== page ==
I want to tell you some things I’ve been told about my sister. Her name was Sarabeth. She was brave and adventurous, but no good at following the rules. She climbed trees she’d been told not to climb, and often fell and hurt herself. She ran inside the house when she’d been told not to run, and stumbled into furniture. She ran across the neighbor’s gravel driveway even though she’d been warned not to, and the pebbles rolled under her feet, and her knees became a mess of tiny scrapes and cuts.

I like thinking of her as daring and mischievous. My sister, the little monkey girl, climber of trees.

I don’t cry when I think about my sister. A few times, I’ve ridden my bike to the graveyard where my sister is buried, but the place is gigantic and crowded with gravestones, and it always takes me at least an hour of hunting to find Sarabeth’s. By this time, I’m hot and grouchy and I just lay down my flowers and touch the plain, flat stone, dip my fingertips into the engraved letters of her name, and walk away. I don’t cry when I tell the story of the accident, and I don’t cry on the anniversary of my sister’s death: April 24th. But sometimes, out of the blue, I’ll read a story about two sisters or a friend will mention her own sister, and it hits me: I almost had a sister.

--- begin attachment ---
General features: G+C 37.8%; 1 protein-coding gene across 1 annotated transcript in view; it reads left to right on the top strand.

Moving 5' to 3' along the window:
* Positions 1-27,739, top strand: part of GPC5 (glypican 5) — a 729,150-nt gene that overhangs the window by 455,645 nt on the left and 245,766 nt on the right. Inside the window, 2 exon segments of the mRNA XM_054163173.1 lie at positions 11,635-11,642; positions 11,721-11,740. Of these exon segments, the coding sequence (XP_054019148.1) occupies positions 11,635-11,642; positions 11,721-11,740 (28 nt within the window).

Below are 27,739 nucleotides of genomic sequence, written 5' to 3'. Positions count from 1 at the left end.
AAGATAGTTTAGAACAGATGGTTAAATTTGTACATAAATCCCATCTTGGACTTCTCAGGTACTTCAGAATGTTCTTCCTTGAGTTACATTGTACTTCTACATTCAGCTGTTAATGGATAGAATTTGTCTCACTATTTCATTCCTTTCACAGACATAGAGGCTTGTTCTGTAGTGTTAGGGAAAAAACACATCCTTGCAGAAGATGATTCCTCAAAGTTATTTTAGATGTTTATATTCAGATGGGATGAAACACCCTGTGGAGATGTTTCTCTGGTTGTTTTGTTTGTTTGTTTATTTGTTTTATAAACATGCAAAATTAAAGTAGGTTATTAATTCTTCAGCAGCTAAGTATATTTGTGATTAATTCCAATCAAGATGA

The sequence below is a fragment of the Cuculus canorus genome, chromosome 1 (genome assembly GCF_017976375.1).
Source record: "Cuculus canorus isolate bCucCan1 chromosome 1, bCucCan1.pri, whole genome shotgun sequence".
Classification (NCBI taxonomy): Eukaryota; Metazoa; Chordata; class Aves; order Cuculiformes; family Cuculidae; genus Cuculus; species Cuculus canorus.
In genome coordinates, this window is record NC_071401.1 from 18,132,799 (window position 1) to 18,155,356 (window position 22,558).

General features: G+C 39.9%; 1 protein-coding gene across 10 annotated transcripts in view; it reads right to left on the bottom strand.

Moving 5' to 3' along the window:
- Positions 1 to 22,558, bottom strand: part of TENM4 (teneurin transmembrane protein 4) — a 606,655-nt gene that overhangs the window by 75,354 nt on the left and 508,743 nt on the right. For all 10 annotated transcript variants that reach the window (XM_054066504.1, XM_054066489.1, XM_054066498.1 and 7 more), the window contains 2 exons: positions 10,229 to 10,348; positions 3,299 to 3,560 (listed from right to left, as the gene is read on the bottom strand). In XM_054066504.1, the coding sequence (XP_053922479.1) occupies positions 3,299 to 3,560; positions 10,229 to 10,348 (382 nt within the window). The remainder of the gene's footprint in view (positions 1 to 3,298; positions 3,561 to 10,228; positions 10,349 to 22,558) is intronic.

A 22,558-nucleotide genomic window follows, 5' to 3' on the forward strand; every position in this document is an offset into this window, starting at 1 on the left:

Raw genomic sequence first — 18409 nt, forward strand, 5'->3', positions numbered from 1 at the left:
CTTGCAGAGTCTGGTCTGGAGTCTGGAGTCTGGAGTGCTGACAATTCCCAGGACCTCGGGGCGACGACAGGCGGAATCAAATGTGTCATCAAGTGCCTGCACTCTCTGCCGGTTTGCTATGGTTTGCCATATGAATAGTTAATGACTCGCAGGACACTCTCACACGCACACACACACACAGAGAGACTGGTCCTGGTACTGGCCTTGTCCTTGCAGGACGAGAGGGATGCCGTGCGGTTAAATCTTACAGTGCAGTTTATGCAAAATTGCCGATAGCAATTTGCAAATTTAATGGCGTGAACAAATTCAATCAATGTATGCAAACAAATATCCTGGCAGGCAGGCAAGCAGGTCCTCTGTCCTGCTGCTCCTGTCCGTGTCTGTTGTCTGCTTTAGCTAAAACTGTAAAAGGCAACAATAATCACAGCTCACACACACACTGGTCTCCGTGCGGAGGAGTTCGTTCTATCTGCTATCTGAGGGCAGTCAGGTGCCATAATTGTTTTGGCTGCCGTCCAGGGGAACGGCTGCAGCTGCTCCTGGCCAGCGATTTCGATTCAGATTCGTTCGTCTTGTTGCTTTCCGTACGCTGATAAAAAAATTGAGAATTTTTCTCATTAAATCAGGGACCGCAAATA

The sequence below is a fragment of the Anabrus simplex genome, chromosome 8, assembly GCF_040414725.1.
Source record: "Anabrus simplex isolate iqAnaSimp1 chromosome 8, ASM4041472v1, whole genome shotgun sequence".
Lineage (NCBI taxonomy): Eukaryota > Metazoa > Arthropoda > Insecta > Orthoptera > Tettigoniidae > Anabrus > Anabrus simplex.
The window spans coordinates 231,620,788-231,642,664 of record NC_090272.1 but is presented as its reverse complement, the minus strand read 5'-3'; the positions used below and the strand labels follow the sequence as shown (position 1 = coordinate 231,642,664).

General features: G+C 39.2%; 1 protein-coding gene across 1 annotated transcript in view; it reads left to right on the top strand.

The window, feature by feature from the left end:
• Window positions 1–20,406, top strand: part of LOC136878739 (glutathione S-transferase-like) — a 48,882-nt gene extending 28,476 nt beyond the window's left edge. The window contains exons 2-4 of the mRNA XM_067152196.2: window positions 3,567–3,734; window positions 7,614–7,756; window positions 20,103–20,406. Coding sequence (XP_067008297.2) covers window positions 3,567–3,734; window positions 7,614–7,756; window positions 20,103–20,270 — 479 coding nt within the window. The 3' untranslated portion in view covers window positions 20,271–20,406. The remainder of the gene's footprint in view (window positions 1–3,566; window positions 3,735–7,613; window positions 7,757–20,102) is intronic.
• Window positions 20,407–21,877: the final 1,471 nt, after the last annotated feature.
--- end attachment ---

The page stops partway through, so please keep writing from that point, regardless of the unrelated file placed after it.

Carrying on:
I wish I knew more about the little girl who lived for four whole years, about the little things that made her unique. Recently, I told my mother that I was jealous of my brother because he had memories: She looked at me for a long time, then went into the other room and returned with a box of photographs. Sarabeth is in all of the photos, and most of them I’d seen at one time or another. Sarabeth—in a diaper and tiny cowboy hat, staring up at the camera. Sarabeth’s preschool class, a black-and-white assembly of smiling children, my sister on the left end of the third row back.

My mother pulled out two pictures I’d never seen before. In one, she stood next to a baby stroller with her small fingers on the handle, as if protecting it. She was only as tall as the stroller, but she stood as if she were guarding it. In the stroller was a wide-eyed baby.

“Is that me?” I said.

“Of course it’s you,” said my mother. “She loved pushing you around. She never ran or climbed trees when you were nearby. She preferred to help me take care of you.”

I’d never seen a picture of Sarabeth and me together before. I don’t think there are any others. I’d been so young when she died.

In the second photo, Sarabeth was alone. She wore a yellow-and-white checked dress and no shoes, and there was a thin red bow in her hair. “I wonder how old she was here,” said my mother. “Two and a half, maybe.” She turned over the photograph, then brought a hand to her mouth, then started giggling.

“What?” I said. “What’s so funny?”

“You and your sister,” she said, handing me the photo. “I can’t tell you apart.”

I took the photograph and turned it over. It was my name written in cursive on the back, not Sarabeth’s.

“This is me?” I said, studying the little girl in the picture. It could have been either of us. My mind kept repeating what my mother had said: You and your sister, you and your sister, you and your sister. Then it hit me: A long time ago, I had a sister!

For one moment, holding that photo in my hand, this actually seemed real to me, and I started to cry.

Danielle Collier